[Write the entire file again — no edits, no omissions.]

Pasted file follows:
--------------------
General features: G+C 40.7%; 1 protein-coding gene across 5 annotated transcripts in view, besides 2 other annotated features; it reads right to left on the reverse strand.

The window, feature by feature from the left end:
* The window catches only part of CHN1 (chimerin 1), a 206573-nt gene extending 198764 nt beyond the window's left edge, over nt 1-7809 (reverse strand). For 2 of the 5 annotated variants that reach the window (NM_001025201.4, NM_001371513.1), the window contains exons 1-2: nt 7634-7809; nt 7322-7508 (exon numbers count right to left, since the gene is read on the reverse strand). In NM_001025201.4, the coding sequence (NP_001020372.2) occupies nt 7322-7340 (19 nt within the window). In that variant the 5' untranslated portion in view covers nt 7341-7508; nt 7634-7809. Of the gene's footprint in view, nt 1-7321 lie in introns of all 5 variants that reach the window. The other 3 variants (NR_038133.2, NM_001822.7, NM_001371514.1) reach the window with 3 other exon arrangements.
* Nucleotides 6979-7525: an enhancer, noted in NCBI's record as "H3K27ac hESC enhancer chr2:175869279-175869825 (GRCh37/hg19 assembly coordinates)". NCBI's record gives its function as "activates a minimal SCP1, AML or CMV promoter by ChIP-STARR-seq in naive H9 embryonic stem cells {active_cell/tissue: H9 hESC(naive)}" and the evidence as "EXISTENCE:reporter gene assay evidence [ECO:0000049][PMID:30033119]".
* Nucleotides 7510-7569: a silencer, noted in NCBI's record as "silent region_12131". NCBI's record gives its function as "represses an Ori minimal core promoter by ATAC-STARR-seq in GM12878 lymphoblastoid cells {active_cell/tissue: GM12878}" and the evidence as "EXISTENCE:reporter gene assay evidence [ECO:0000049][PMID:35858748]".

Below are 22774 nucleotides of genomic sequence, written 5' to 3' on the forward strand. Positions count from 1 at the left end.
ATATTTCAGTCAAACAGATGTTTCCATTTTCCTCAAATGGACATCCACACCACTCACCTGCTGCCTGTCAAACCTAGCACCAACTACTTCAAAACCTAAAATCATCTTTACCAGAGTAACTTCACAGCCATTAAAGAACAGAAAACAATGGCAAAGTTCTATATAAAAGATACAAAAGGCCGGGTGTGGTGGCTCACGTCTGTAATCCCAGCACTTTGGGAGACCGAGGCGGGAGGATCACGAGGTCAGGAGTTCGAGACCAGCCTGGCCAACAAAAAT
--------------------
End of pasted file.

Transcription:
General features: G+C 40.7%; 1 protein-coding gene across 5 annotated transcripts in view, besides 2 other annotated features; it reads right to left on the reverse strand.

The window, feature by feature from the left end:
* The window catches only part of CHN1 (chimerin 1), a 206573-nt gene extending 198764 nt beyond the window's left edge, over nt 1-7809 (reverse strand). For 2 of the 5 annotated variants that reach the window (NM_001025201.4, NM_001371513.1), the window contains exons 1-2: nt 7634-7809; nt 7322-7508 (exon numbers count right to left, since the gene is read on the reverse strand). In NM_001025201.4, the coding sequence (NP_001020372.2) occupies nt 7322-7340 (19 nt within the window). In that variant the 5' untranslated portion in view covers nt 7341-7508; nt 7634-7809. Of the gene's footprint in view, nt 1-7321 lie in introns of all 5 variants that reach the window. The other 3 variants (NR_038133.2, NM_001822.7, NM_001371514.1) reach the window with 3 other exon arrangements.
* Nucleotides 6979-7525: an enhancer, noted in NCBI's record as "H3K27ac hESC enhancer chr2:175869279-175869825 (GRCh37/hg19 assembly coordinates)". NCBI's record gives its function as "activates a minimal SCP1, AML or CMV promoter by ChIP-STARR-seq in naive H9 embryonic stem cells {active_cell/tissue: H9 hESC(naive)}" and the evidence as "EXISTENCE:reporter gene assay evidence [ECO:0000049][PMID:30033119]".
* Nucleotides 7510-7569: a silencer, noted in NCBI's record as "silent region_12131". NCBI's record gives its function as "represses an Ori minimal core promoter by ATAC-STARR-seq in GM12878 lymphoblastoid cells {active_cell/tissue: GM12878}" and the evidence as "EXISTENCE:reporter gene assay evidence [ECO:0000049][PMID:35858748]".

Below are 22774 nucleotides of genomic sequence, written 5' to 3' on the forward strand. Positions count from 1 at the left end.
ATATTTCAGTCAAACAGATGTTTCCATTTTCCTCAAATGGACATCCACACCACTCACCTGCTGCCTGTCAAACCTAGCACCAACTACTTCAAAACCTAAAATCATCTTTACCAGAGTAACTTCACAGCCATTAAAGAACAGAAAACAATGGCAAAGTTCTATATAAAAGATACAAAAGGCCGGGTGTGGTGGCTCACGTCTGTAATCCCAGCACTTTGGGAGACCGAGGCGGGAGGATCACGAGGTCAGGAGTTCGAGACCAGCCTGGCCAACAAAAAT